IMF holds intensive talks with Pakistan’s bilateral partners to address financing gap


ISLAMABAD: The International Monetary Fund (IMF) is intensifying discussions on the external financing gap, engaging directly with key bilateral partners to secure committed support for Pakistan.

According to, the mission, led by IMF’s chief for Pakistan, Nathan Porter, and caretaker Finance Minister Dr Shamshad Akhtar, held detailed sessions on the first day of policy-level talks.

During background discussions, officials expressed confidence in the successful completion of the first quarterly review. The focus is on securing the disbursement of the $710 million second tranche of the $3 billion Standby Arrangement (SBA) in early December, pending approval from the Fund’s executive board.

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However, the IMF mission expressed concerns about the $28 billion external financing needs during the current fiscal year. Talks are set to conclude on November 15, following direct engagements with friendly countries to confirm promised financing.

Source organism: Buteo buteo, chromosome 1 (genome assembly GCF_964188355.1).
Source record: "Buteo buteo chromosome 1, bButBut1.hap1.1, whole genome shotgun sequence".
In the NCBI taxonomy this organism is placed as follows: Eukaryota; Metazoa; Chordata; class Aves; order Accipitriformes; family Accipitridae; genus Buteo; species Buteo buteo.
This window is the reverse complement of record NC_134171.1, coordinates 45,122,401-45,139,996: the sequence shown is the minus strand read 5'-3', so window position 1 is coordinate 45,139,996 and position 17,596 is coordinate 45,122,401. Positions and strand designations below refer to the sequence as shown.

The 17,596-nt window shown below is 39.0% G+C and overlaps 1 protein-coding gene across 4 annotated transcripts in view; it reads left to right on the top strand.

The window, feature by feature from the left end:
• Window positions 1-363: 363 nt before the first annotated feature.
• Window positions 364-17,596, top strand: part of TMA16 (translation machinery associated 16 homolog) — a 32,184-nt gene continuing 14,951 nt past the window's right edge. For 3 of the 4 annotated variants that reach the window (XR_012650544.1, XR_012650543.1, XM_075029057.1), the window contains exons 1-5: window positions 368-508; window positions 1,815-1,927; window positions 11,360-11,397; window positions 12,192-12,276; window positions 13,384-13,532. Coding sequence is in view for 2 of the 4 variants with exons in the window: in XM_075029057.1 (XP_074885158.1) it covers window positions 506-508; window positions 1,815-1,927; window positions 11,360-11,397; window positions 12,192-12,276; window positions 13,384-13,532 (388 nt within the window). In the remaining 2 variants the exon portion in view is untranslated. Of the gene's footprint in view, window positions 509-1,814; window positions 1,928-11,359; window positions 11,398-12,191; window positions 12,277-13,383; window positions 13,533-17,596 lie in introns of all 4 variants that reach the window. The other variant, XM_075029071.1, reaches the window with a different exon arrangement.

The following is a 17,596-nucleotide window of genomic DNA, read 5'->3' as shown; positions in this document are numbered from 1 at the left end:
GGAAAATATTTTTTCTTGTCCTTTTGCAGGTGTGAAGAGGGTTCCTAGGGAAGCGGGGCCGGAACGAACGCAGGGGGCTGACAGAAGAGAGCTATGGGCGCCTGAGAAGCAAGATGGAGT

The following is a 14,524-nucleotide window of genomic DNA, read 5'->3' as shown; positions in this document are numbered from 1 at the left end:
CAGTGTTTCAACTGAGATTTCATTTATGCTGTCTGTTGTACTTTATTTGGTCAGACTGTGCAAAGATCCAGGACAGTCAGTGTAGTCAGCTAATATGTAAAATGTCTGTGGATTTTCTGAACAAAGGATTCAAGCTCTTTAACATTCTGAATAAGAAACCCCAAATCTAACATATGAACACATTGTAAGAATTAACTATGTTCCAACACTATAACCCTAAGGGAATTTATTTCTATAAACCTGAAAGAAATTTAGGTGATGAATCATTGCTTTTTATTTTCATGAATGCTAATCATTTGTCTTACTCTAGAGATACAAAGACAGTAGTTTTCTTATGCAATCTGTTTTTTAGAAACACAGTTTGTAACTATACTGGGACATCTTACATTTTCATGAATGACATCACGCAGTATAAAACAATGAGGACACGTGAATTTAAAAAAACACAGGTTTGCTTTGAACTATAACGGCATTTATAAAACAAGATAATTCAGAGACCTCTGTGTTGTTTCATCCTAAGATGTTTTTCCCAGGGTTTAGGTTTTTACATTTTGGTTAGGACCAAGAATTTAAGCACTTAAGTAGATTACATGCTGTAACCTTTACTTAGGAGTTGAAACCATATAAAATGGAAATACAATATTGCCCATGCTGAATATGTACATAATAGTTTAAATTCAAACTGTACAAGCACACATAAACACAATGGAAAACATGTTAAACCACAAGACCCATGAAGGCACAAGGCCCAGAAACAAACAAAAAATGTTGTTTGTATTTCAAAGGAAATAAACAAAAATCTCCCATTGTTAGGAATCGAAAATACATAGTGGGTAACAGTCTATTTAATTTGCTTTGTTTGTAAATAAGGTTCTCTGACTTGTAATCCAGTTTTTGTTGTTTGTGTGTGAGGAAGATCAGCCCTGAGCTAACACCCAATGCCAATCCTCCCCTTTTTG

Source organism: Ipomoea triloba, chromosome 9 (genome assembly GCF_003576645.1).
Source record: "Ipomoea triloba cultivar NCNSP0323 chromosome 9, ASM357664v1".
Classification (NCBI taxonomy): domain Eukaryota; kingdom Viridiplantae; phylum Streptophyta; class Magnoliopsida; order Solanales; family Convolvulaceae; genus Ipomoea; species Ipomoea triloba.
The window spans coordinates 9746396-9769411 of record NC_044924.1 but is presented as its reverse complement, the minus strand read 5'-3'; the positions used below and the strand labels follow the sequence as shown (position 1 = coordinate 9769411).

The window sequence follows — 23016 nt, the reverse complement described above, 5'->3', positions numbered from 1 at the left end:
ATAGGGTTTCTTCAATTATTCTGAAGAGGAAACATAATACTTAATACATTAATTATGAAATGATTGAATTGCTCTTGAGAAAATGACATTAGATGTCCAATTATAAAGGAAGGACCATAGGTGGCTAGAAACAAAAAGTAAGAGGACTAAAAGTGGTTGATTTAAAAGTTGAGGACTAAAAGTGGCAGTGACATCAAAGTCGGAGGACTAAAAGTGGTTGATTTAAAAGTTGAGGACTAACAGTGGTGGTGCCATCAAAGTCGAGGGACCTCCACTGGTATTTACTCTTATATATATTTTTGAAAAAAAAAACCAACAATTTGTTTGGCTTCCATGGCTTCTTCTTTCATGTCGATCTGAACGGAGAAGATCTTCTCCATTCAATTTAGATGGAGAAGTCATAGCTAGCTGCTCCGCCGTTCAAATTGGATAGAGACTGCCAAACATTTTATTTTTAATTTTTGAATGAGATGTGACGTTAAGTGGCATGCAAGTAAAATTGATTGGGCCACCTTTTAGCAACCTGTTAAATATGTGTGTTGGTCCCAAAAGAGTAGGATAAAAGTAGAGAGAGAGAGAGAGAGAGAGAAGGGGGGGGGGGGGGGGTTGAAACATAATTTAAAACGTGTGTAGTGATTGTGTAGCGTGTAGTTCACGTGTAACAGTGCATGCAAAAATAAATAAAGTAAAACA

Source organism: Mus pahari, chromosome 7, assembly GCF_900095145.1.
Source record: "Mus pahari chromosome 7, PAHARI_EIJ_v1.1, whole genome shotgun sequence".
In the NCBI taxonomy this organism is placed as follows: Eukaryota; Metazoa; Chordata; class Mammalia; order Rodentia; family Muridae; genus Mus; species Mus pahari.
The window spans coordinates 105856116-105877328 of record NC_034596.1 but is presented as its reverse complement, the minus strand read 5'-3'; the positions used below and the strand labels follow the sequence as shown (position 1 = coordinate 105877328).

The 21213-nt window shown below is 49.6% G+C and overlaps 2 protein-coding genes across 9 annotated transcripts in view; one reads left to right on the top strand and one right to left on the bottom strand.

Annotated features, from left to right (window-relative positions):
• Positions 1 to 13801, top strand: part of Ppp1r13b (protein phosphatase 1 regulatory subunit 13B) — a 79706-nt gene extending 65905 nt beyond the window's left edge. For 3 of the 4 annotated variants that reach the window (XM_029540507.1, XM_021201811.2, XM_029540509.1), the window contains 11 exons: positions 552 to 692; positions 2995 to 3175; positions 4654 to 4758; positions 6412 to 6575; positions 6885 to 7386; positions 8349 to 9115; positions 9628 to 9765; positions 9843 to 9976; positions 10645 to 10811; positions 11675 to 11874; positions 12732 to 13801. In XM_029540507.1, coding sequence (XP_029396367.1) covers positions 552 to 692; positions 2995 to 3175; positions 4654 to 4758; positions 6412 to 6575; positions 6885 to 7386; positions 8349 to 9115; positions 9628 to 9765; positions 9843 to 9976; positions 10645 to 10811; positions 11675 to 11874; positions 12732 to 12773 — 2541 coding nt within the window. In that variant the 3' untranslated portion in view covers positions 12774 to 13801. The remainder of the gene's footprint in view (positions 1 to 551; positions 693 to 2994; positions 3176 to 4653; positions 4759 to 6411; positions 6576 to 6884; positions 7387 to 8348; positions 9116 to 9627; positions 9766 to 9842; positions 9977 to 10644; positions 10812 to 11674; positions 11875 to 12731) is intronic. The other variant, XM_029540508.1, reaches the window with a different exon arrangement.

Although authorities believe bilateral commitments and funds from multilateral sources like the World Bank and Asian Development Bank are intact, there are uncertainties surrounding $5 billion in commercial loans and $1.5 billion in planned international bonds due to global economic conditions.

Meanwhile, to bridge the financing gap, officials suggest reducing the current account deficit by $2 billion and seek positive signals from the IMF, bilateral lenders, and flows from the Special Investment Facilitation Council (SIFC).

The IMF highlighted SIFC-led policies, addressing concerns about potential distortions in investment and revenue policies. The focus is on expanding the tax base, with an emphasis on increasing taxpayers rather than just return filers.

The IMF has not called for new taxes or rate increases at this stage but recommends expanding the tax net to retailers through a fixed tax scheme.

Discussions also covered the installation of point-of-sale counters for retail sectors and improvements in real estate taxation. Both sides agreed on trigger points for expanded taxation, particularly in December, if needed. Anti-money laundering operations and legal frameworks covering trade-based money laundering were also part of the talks.

Officials are optimistic about finalizing the memorandum of economic and financial policies before the mission concludes.

There is convergence on restricting development spending at federal and provincial levels, addressing energy sector issues, and managing circular debt flows. The caretaker government has not only met but exceeded the Fund’s requirements by retiring over Rs150 billion in guarantees.

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